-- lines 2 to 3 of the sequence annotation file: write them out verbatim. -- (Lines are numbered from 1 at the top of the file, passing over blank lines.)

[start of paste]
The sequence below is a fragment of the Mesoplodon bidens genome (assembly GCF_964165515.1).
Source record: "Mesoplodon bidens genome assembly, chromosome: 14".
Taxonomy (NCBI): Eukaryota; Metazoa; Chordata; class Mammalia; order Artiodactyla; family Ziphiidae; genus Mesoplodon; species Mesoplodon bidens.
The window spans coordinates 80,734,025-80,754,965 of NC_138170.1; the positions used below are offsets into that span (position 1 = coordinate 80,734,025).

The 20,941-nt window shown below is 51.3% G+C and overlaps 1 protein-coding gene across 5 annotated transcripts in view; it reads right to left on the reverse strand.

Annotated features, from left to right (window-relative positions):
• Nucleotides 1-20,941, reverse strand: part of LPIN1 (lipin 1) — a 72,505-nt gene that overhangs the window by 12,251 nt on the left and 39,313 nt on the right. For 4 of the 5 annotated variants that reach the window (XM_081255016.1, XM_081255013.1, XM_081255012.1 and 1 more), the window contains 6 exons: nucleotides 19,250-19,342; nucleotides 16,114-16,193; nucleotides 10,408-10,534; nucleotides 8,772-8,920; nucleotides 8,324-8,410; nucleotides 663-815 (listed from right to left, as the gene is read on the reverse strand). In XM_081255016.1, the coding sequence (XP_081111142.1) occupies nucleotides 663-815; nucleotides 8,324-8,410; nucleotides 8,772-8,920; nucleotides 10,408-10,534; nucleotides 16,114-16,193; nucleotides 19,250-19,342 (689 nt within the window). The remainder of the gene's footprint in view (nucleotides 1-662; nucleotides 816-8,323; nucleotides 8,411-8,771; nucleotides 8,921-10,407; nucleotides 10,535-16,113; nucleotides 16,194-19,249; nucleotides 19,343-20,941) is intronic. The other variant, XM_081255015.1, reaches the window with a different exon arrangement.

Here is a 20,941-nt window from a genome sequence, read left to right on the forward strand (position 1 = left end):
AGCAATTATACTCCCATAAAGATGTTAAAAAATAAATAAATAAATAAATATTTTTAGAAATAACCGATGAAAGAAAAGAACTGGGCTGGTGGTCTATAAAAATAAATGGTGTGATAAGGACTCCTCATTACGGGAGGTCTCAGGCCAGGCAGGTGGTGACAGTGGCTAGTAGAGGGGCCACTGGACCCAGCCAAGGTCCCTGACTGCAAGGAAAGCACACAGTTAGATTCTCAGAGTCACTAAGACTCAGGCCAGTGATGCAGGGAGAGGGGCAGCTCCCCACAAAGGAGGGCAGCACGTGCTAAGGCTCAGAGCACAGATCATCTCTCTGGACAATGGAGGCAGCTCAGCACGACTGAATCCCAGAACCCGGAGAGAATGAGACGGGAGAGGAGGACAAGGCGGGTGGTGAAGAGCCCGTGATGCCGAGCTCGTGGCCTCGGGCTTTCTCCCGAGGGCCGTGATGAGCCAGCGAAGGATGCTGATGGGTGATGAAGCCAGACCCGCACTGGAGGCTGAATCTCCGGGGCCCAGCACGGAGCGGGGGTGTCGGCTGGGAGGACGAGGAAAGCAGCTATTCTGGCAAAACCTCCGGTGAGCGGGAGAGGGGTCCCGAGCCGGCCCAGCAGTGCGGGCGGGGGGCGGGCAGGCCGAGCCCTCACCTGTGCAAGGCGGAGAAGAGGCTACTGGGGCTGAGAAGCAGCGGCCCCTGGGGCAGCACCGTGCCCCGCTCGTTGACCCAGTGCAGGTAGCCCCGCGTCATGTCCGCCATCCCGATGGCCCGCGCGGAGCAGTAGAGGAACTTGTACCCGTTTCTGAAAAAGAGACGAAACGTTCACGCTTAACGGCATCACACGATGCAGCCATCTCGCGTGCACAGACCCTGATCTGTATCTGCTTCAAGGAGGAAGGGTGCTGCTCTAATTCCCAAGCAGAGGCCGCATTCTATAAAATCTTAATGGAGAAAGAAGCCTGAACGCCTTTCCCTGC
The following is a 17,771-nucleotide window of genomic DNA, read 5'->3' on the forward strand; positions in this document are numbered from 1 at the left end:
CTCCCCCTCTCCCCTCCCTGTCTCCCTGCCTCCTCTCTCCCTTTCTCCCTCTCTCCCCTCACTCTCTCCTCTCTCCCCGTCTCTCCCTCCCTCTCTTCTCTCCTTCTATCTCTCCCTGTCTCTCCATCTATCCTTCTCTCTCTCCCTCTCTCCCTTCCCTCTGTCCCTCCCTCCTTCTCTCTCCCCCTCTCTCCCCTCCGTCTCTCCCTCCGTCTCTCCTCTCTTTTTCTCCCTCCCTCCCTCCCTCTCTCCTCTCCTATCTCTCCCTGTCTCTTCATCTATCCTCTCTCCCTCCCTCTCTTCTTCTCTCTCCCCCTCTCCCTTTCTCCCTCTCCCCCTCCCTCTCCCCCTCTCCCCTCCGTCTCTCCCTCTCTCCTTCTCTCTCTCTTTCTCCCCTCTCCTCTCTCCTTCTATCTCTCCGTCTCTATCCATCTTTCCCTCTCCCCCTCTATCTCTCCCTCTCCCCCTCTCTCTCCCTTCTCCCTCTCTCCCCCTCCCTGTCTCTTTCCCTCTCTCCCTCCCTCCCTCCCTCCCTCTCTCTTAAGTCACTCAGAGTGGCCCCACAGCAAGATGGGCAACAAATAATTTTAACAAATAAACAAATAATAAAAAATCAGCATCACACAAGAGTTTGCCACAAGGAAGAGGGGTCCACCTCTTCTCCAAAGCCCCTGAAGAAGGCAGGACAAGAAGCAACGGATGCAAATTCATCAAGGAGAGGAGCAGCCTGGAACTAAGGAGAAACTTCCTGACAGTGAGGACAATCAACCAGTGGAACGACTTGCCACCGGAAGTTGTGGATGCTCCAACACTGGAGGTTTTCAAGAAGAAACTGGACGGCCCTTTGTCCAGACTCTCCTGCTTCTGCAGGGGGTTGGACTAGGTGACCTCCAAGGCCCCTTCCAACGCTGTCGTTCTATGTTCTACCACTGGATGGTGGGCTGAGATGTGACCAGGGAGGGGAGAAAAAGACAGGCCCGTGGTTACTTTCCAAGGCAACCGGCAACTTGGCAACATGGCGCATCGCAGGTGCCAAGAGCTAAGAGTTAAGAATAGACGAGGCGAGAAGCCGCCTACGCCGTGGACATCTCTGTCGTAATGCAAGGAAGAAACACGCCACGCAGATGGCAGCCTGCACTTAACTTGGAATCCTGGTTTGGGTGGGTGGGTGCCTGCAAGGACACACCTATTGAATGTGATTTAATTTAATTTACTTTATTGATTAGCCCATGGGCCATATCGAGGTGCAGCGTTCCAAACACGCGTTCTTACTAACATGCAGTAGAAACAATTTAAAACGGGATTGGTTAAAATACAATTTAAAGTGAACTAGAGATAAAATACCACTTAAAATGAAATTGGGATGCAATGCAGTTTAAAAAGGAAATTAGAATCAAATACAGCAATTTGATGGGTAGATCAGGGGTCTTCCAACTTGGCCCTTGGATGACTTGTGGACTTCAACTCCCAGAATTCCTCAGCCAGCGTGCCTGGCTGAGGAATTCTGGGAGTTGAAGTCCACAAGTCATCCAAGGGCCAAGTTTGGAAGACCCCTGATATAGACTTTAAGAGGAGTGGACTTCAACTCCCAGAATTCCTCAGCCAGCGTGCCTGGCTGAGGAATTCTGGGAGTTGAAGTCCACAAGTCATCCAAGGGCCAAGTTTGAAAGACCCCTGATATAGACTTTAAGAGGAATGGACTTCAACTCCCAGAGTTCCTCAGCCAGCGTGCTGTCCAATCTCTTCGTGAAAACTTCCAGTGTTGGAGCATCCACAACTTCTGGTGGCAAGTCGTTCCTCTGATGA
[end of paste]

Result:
Source record: "Mesoplodon bidens genome assembly, chromosome: 14".
Taxonomy (NCBI): Eukaryota; Metazoa; Chordata; class Mammalia; order Artiodactyla; family Ziphiidae; genus Mesoplodon; species Mesoplodon bidens.